It is the object of the present invention to provide a safety cap of the "squeeze-and-turn" type in which the drawbacks mentioned above in existing such caps do not have to be considered, and which is simple and inexpensive to manufacture.
According to the present invention there is provided a container and a closure cap therefor, wherein the neck of the container is screw-threaded and is provided with at least one lug beneath the screw thread, the closure cap comprising a top, a screw-threaded depending skirt and an annular band attached to the skirt by spaced bridges, the annular band being provided with one or more fins adapted to engage the lug(s) on the container neck, the annular band being deformable by radial pressure at positions spaced from the fin(s) to increase the diameter of the band in the region of the fin(s) such that the fin(s) do not engage the lug(s) on the container neck.
Both the container and the closure cap may be moulded from plastics material, or the container may be a glass or metal container. The top and skirt of the cap may be relatively rigid, but the annular band attached to the skirt must be deformable by radial pressure to the extent necessary to remove the fins from engagement with the lugs. Polyethylene, polypropylene, polystyrene and like materials are suitable for manufacturing both the container and the closure cap.
Preferably, the container neck is provided with two lugs, diametrically arranged, and the annular band of the closure cap is provided with two engaging fins, also diametrically arranged.
The annular band may be attached to the skirt of the closure cap by any suitable number of bridges, but preferably these bridges are four in number. They are also preferably spaced such that when radial pressure is applied to the annular band to deform it (from circular to elliptical in shape), the bridges are not deformed to any substantial extent. By this means the flexibility of the deformable annular band will not be influenced by the stiffness or otherwise of the skirt of the cap to which it is attached, which skirt will not be deformed when the annular band is.
The closure cap of the invention will be attached to a container neck by the usual screwing action. As the cap is screwed home, the fins on the annular band will ride over the lugs on the container neck, and for this purpose the fins are preferably formed at an angle to the radius of the band, the lugs being formed with a ramp face. Unscrewing of the cap brings the fins on the band into engagement with the lugs on the container neck, and further unscrewing is prevented. However, by applying radial pressure to the band at positions spaced from the fins and lugs, the band is deformed, the fins pass over the lugs and the cap may be unscrewed in the normal way.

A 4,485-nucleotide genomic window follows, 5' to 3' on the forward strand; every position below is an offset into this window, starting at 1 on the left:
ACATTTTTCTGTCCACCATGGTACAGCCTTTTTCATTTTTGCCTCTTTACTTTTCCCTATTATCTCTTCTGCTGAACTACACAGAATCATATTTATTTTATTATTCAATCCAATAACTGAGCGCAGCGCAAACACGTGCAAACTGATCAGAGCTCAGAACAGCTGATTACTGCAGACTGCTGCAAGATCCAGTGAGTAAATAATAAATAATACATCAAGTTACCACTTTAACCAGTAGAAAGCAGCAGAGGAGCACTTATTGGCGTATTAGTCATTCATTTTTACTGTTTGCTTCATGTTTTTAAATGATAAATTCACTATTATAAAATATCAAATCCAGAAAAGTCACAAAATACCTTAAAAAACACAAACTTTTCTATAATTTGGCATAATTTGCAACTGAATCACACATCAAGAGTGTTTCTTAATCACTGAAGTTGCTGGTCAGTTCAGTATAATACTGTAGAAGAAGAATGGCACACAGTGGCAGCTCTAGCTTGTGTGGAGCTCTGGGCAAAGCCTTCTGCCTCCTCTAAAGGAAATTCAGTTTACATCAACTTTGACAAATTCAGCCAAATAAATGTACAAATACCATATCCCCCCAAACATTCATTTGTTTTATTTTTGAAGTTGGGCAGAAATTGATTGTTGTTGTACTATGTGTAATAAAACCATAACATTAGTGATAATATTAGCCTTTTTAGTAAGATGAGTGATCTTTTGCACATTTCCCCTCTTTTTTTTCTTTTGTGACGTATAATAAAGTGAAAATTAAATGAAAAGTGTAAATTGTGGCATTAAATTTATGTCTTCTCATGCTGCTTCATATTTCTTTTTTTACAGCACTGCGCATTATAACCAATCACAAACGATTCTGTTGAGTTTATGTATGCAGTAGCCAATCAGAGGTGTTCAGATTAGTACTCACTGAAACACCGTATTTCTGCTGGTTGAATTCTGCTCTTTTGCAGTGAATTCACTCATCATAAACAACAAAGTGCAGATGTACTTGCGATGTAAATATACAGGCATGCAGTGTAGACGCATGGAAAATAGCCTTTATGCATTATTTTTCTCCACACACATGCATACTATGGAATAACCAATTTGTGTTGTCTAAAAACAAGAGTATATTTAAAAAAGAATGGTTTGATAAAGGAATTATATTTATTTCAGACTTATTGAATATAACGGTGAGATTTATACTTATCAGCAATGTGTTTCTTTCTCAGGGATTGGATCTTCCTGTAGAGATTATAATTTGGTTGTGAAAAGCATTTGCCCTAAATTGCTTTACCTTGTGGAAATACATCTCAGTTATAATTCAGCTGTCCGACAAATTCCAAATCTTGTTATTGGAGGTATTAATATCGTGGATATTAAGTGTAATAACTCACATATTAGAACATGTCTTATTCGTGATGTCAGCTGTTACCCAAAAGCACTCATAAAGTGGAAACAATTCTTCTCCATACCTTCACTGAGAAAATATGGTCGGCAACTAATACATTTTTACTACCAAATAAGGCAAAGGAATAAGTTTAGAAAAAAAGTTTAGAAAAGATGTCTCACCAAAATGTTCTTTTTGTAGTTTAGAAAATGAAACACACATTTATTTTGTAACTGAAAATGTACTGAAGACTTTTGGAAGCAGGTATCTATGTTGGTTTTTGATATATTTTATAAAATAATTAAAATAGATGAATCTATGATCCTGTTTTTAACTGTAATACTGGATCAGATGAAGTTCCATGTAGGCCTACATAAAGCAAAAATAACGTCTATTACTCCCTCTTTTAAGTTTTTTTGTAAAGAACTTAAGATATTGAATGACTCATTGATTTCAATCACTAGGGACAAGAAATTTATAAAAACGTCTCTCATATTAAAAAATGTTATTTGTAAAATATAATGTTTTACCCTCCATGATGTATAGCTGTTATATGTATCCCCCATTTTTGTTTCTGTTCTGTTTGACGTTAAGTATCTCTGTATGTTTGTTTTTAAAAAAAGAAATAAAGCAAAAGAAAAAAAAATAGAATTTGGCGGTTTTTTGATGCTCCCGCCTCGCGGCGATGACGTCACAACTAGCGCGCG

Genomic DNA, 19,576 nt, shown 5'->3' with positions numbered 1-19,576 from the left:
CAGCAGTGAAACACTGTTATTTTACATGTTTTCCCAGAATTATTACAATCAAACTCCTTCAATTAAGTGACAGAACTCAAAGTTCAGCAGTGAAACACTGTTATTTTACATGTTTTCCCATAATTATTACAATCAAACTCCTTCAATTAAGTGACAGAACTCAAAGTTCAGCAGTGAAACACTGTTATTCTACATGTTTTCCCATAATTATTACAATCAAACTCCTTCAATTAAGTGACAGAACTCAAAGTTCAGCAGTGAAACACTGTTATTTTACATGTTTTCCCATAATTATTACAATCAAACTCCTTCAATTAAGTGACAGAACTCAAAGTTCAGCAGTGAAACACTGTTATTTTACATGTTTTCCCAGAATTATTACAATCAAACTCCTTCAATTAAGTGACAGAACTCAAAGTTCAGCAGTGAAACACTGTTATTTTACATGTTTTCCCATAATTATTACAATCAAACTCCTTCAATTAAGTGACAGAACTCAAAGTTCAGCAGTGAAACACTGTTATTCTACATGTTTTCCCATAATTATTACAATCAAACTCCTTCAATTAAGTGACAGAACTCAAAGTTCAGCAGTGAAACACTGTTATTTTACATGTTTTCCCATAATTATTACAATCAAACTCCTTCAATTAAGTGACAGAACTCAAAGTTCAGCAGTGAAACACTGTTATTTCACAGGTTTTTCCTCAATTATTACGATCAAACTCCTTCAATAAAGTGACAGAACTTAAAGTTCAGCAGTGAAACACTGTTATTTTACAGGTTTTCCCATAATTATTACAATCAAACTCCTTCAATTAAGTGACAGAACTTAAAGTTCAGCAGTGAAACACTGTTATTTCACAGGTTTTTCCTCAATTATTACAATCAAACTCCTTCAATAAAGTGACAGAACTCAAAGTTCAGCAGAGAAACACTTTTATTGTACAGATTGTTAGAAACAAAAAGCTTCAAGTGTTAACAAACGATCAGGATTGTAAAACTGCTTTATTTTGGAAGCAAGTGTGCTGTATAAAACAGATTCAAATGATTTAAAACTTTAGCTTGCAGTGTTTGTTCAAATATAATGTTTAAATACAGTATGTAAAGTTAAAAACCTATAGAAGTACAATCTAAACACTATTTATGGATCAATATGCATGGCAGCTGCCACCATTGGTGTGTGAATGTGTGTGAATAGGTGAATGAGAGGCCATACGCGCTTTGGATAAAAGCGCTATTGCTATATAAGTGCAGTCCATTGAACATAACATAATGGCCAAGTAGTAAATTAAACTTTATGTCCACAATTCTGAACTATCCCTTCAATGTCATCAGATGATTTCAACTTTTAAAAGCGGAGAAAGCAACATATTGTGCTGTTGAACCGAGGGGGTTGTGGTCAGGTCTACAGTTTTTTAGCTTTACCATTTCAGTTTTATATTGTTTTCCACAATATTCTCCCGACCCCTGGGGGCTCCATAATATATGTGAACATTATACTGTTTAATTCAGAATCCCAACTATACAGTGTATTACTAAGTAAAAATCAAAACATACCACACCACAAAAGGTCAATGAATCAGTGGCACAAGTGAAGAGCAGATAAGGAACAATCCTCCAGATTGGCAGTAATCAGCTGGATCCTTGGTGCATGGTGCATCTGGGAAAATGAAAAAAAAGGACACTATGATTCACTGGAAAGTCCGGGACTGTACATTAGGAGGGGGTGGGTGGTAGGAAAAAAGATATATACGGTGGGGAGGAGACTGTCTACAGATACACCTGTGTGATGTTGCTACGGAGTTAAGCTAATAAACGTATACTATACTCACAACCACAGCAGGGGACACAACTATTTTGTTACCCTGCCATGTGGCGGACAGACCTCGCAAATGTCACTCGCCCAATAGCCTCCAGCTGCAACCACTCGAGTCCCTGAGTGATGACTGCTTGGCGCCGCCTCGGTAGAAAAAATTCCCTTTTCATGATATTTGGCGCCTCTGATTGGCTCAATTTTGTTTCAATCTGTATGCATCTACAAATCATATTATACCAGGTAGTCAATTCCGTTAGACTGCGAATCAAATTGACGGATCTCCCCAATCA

The cap may be provided with flat portions or indicator arrows, to indicate where radial pressure should be applied. Where there are two fins formed on the band, pressure should be applied at right angles to them.
The accompanying drawings illustrate schematically two embodiments of the present invention. In the drawings:
FIG. 1 is a part-sectional elevation of a closure cap attached to the neck of a container;
FIG. 2 is a section on the line A--A of FIG. 1;
FIG. 3 is a plan view of the cap; and
FIG. 4 is a detail, on an enlarged scale, of part of a second form of cap/container combination, having modified lugs and fins.
Referring to FIG. 1 a closure cap comprises a top 1 and a depending skirt 2 which is internally screw-threaded. The inside of the cap is provided with a sealing liner 3. Attached to the lower end of skirt 2, by four spaced bridges 4, is an annular band 5. The external surface of band 5 is provided with two flat portions 6, and two diametrically-opposed inclined fins 7 are moulded integrally with the inside surface of the band.